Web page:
Computers give access to worlds that are endless in some ways yet quite limited in very important ways. Consider for example what programmers get wrong about names; compromises made in the name of functionality and ease/abstraction (for the programmer) that reduce humanity to a limited set of preconceptions. Learning how they work and how to use them is important, but it's not the be all and end all. Logic is important, but given how many programmers fail to use that logic when it comes to interpersonal relationships, I don't see that that knowing algorithmic logic necessarily helps someone be a good person.
posted by kokaku at 12:31 PM on October 11 [7 favorites]


The problem is that this also applies to technology education as well. Eric Schmidt doesn't advocate for early technology education because he's concerned - he does it because he's a tech mogul and pushing for early technology education benefits him in two key ways:

This is true of every mogul's investment in any sort of education, though - they want to keep their workforce pipeline flowing, or they want to test out their (probably stupid) pet theories, or they just think it makes them look good. It's still an important topic for the rest of us to be talking about.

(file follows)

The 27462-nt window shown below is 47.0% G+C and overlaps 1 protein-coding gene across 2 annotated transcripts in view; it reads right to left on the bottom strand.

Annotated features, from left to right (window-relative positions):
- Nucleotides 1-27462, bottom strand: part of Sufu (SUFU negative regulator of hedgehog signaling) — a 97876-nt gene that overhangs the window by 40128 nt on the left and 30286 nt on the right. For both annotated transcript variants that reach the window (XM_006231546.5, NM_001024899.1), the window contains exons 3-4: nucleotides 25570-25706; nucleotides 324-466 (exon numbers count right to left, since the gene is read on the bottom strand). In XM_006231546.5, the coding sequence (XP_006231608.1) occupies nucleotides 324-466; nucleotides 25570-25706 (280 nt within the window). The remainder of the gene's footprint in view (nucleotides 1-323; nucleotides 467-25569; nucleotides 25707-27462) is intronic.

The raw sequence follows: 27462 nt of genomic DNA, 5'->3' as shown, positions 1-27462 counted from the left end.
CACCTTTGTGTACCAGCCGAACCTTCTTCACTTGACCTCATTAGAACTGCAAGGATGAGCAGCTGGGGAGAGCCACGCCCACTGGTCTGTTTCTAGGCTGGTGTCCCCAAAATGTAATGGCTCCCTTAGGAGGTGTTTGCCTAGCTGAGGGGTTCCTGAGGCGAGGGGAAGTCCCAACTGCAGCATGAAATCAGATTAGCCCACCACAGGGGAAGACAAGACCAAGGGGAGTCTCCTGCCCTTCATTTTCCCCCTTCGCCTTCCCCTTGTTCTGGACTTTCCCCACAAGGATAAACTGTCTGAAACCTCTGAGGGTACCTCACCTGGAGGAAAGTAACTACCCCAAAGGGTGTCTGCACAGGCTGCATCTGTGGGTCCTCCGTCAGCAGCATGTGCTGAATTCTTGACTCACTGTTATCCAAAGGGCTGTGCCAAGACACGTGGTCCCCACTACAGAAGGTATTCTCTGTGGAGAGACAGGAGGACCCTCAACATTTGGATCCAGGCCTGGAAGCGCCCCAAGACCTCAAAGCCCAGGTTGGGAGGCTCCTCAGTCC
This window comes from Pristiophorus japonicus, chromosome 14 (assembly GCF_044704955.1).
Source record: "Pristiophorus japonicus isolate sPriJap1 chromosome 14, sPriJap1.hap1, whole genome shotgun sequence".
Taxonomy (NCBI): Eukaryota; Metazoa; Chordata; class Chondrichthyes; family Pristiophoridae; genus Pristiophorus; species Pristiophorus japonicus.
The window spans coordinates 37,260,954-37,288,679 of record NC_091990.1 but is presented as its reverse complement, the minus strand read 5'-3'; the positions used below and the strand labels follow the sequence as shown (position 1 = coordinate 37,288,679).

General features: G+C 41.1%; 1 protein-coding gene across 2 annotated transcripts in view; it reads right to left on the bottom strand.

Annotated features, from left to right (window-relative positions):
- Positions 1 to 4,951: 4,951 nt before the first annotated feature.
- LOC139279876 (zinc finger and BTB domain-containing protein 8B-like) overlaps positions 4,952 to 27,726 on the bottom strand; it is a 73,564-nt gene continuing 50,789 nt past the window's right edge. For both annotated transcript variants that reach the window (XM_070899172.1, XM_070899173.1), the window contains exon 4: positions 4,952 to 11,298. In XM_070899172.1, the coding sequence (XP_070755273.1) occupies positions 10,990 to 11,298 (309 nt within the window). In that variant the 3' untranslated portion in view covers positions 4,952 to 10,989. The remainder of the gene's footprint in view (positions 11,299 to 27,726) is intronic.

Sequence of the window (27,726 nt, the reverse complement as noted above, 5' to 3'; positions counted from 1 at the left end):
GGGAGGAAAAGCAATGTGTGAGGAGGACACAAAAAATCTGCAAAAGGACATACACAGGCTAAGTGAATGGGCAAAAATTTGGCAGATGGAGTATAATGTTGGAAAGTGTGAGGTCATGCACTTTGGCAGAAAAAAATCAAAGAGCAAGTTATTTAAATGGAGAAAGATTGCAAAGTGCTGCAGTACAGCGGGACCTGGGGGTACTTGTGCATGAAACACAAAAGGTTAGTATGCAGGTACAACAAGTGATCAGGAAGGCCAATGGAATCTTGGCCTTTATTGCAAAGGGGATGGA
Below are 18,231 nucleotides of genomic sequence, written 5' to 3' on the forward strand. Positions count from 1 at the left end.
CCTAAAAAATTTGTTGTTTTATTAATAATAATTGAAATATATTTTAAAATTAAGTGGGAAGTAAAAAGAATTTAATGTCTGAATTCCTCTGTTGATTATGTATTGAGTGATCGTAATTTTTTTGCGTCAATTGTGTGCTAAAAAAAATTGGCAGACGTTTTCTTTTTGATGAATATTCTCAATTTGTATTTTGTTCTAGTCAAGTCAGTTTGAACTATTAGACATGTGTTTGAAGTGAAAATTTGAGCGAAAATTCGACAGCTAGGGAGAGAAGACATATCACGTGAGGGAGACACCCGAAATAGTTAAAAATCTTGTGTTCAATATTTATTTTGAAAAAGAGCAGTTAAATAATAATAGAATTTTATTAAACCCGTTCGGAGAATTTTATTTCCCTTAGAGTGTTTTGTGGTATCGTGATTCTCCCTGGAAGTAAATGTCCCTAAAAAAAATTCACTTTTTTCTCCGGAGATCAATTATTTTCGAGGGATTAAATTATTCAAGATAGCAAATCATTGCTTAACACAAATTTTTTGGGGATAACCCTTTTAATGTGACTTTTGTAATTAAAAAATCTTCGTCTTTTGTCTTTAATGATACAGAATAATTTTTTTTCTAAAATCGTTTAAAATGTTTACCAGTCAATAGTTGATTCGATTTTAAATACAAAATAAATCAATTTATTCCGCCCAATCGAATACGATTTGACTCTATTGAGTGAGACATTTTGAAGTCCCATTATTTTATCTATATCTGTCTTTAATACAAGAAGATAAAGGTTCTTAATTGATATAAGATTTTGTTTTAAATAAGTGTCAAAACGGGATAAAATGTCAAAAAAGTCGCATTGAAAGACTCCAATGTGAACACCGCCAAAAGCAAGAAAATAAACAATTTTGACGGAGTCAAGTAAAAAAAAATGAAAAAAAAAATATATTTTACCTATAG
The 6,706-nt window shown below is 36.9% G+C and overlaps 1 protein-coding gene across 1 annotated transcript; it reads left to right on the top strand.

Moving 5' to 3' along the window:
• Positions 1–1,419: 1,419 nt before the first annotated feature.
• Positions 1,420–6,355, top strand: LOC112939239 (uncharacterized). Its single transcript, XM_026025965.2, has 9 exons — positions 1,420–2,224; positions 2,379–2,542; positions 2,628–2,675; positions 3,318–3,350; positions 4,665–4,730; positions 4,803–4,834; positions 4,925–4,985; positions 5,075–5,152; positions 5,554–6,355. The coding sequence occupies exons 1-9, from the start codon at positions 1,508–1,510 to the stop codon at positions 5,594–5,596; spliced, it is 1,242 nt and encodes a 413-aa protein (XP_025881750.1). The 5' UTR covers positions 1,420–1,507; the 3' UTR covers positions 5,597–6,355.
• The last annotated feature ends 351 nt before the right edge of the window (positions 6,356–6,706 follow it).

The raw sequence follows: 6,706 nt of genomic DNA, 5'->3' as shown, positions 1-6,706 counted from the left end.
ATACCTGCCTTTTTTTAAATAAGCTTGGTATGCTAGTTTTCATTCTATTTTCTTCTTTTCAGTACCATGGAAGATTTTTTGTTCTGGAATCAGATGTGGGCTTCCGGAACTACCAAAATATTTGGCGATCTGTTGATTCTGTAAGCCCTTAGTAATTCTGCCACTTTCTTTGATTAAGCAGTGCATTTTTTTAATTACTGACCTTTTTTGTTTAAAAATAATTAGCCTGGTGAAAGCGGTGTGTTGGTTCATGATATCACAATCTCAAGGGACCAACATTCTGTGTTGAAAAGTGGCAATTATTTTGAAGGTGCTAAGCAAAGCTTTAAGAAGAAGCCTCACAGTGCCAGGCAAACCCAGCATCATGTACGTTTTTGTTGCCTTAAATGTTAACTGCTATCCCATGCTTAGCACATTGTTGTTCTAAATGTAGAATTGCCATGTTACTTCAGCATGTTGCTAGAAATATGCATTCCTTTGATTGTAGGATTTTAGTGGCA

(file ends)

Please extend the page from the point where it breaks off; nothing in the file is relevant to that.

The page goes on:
Computing (which of course is not the same thing as "computers") is just a subset of math/logic, anyway - the part that seems backward to me is just how little time seems to be spent on it compared to kinds of math that are likely useful to far fewer people, these days. As far as CS in the core curriculum goes I'd think it should be like anything else, though - everybody gets a little and you can get a lot if you want to. When I was in school this was more like none/a little if you want to, and that was in an academically-competitive college town. The exception was the kids I'd meet who went to school in rich parts of Silicon Valley proper, who had tons of resources available. I don't know what it's like these days, but it suggests to me that the bigger problem may be equality of access.
posted by atoxyl at 12:33 PM on October 11 [1 favorite]


The reason I don't buy the whole "you don't need to know how a computer works to use it" argument against teaching some basic CS early on is that as a species we are absolutely not served well by the idea that computers are magical boxes that do things in mysterious ways. The more that kids understand that they're fundamentally dumb machines that are basically only capable of doing things you tell it (or train it in the case of ML) to do, the better off we are.

That said, I do agree that CS shouldn't be taught at the exclusion of other important topics, like media literacy, government, economics, etc. that seems to get the short shrift currently. Ideally we'd have both.